If you have been imprisoned and part of your sentence is remitted, this means that you do not have to remain in prison for the full period of your sentence. For example, if you have been sentenced to 8 years imprisonment, you may be released after 6 years. In other words, the remaining 2 years of your sentence are remitted.
Temporary release means that you are released from prison for a specified period of time for a specific purpose or reason.
Section 35 of the prison rules (SI No. 252/2007) came into operation in October 2007.came into effect in May 2007 and provides for the making of prison rules. Prison rules set out the the various conditions in prisons in Ireland and include all aspects of admission, registration, accommodation, visiting rights, health, discipline, education, etc. The new Act extends the range of matters covered by prison rules. The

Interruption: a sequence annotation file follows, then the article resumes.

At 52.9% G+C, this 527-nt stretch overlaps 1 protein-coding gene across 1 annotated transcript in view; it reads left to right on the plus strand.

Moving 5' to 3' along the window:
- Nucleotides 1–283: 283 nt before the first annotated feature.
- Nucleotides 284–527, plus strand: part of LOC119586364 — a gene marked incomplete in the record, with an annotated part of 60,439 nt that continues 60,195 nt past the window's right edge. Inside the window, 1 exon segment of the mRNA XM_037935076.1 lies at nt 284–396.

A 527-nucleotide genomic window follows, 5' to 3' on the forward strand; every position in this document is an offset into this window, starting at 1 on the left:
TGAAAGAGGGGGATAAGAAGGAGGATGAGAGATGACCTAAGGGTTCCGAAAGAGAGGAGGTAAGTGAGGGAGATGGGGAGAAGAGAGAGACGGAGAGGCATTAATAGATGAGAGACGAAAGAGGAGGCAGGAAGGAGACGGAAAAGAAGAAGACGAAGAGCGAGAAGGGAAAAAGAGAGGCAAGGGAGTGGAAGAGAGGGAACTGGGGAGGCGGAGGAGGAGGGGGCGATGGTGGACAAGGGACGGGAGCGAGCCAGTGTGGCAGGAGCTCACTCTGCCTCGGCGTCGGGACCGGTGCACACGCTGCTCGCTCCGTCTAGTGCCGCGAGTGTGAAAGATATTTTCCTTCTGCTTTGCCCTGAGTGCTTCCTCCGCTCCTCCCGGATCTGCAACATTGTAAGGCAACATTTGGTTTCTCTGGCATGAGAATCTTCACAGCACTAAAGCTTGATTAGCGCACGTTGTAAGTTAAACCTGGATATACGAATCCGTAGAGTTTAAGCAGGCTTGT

Prisoners have a right to remission of one-quarter of their prison sentence. However, part of this remission may be cancelled as disciplinary punishment. Whether or not you get remission depends on your good behaviour while you are in prison.
There are two kinds of temporary release:
When the prison is deciding whether to grant temporary release, it will consider a number of different factors. It will consider the nature and circumstances of the crime you committed; your own attitude towards rehabilitation; your educational, training and employment needs and opportunities; your behaviour while in prison; your family background and the general background.
If you are granted temporary release, it will be subject to certain conditions including:
You will sign a "release form" acknowledging that
While you are outside the prison, you may be considered to be unlawfully at large and may be arrested when:
If you have a question relating to this topic you can contact the Citizens Information Phone Service on 0761 07 4000 (Monday to Friday, 9am to 8pm) or you can visit your local Citizens Information Centre.